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 May 11th, 2011, 10:05 AM #1 Senior Member   Joined: Apr 2011 From: Recife, BR Posts: 352 Thanks: 0 Writing a prime as sum or difference of different primes Can any prime $p \ >3$ be written as $p= p_1 \pm p_2 \pm ... \pm p_n$, if $p_k$ are all primes different from p (not necessarily the k-th prime) and$p_i \neq p_j$ for all i,j? For example, $7= 5 + 2$ or $7= 17 - 5 - 3 - 2$ Let$p_n= p_{n-1} + k$ (in this case, I do mean the n-th prime). Then for the statement to be false, k must not be able to be written as $p_m= p_{m-1} + k$, otherwise$p_n= p_{n-1} + p_m - p_{m-1}$. So if there isn't an unique difference between two consecutive primes greater than 3, then the statement is true. Is it true that every even number greater than zero can be written as a difference of two or more pairs of consecutive primes?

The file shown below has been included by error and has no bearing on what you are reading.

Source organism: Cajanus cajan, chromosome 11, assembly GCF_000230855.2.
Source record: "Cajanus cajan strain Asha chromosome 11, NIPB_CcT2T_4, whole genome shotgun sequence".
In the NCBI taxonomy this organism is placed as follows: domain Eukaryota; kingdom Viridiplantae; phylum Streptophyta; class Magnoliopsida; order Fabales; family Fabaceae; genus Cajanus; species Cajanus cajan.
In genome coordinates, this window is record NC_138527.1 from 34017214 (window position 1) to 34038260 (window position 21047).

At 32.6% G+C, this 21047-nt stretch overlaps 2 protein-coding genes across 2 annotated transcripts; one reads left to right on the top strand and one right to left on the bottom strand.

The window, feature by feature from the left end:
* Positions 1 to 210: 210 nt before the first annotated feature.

May 11th, 2011, 11:29 AM   #2
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Re: Writing a prime as sum or difference of different primes

Quote:
 Originally Posted by proglote Can any prime $p \ >3$ be written as $p= p_1 \pm p_2 \pm ... \pm p_n$, if $p_k$ are all primes different from p (not necessarily the k-th prime) and$p_i \neq p_j$ for all i,j?
Almost surely, and you don't need to exclude 2 = 5 - 3 or 3 = 5 - 2.

Quote:
 Originally Posted by proglote Is it true that every even number greater than zero can be written as a difference of two or more pairs of consecutive primes?
Alphonse de Polignac conjectured that it would only take one pair. It hasn't been proven yet in the 160 years since.

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